No BJA FY 2015 competitive grant solicitations are currently open. Visit our Funding Page to stay up-to-date on upcoming BJA solicitations.

Don’t forget to visit OJP’s Funding Resource Center, where you’ll find OJP funding opportunities, an overview of OJP’s grant process, and more!

Funding Resource Center

In Focus This Month
BJA Staff Present at ACA Winter Conference
American Correctional Association Conference BJA Associate Deputy Director Ruby Qazilbash and BJA Policy staff Andre Bethea, Emily Chonde, Maria Fryer, and Tom Talbot participated in the 2016 American Correctional Association (ACA) Winter Conference, held January 22–27 in New Orleans, Louisiana. The conference convened leadership, advocates, researchers, practitioners, and policy leaders within the corrections field to discuss emerging trends, learn about new innovations, and exchange ideas on ways to improve the criminal justice system, as well as participate in relevant training sessions and apply for accreditation and certification.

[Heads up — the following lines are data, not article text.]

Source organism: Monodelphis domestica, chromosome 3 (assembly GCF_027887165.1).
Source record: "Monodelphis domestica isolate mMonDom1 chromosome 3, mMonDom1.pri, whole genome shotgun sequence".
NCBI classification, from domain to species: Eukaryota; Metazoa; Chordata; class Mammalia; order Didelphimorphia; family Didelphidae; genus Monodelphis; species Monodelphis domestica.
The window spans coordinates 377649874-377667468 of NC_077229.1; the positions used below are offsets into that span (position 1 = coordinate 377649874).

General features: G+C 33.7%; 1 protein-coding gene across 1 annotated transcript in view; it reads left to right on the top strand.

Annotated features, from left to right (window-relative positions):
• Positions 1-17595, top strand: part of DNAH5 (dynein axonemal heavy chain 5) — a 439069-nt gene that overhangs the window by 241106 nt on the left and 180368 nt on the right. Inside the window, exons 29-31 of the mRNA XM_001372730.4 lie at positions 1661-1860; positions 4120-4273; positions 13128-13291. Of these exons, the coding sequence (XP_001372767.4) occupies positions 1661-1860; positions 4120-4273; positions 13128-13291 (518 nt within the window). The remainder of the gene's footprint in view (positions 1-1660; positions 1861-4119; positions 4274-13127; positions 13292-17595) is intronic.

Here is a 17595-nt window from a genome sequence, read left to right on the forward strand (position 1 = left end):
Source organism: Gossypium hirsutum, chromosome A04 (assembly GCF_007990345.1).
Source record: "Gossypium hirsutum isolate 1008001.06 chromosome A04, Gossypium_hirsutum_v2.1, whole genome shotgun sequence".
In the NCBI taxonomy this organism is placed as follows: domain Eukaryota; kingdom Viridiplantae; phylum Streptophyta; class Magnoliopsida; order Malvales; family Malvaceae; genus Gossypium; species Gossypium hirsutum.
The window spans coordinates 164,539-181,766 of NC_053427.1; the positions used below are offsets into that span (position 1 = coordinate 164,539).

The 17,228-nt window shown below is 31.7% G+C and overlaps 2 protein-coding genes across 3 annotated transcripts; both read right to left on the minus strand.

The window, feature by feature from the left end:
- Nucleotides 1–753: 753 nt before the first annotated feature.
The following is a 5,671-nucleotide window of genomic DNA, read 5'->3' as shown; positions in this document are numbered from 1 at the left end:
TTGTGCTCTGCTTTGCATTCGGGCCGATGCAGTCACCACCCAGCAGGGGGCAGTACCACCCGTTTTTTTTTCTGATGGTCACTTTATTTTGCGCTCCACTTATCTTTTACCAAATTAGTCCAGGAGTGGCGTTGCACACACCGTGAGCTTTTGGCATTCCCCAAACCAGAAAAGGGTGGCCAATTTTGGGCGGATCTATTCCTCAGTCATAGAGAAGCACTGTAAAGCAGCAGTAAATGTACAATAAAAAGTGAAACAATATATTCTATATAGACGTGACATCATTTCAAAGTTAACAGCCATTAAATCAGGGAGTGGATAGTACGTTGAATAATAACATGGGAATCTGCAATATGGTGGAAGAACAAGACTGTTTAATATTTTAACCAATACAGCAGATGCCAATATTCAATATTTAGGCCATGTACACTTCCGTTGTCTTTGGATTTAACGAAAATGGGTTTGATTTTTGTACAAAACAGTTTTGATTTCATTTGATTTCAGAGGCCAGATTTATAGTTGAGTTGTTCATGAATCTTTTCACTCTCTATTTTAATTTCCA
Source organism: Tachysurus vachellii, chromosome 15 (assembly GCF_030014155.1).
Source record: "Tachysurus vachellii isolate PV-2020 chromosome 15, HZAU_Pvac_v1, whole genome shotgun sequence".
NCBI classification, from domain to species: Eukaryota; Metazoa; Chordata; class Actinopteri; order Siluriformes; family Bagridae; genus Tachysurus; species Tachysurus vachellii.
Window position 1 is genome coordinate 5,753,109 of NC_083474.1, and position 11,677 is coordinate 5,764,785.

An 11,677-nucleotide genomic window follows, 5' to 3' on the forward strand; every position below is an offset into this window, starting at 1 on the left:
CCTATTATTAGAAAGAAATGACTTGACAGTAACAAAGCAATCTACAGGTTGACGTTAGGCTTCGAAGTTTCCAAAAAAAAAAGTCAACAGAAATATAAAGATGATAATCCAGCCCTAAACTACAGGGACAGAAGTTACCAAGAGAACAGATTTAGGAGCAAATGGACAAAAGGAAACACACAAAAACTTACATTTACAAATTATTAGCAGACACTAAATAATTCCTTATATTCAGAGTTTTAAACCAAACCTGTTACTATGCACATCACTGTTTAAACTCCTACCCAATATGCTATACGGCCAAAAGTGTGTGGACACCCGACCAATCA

BJA staff presented to committees and conducted workshops on a variety of topics at the conference, including Second Chance Act support for reentry initiatives, implementation of PREA standards, and postsecondary correctional education programs. Attorney General Loretta E. Lynch also spoke at the event.

Public Safety Officers' Benefits (PSOB) Program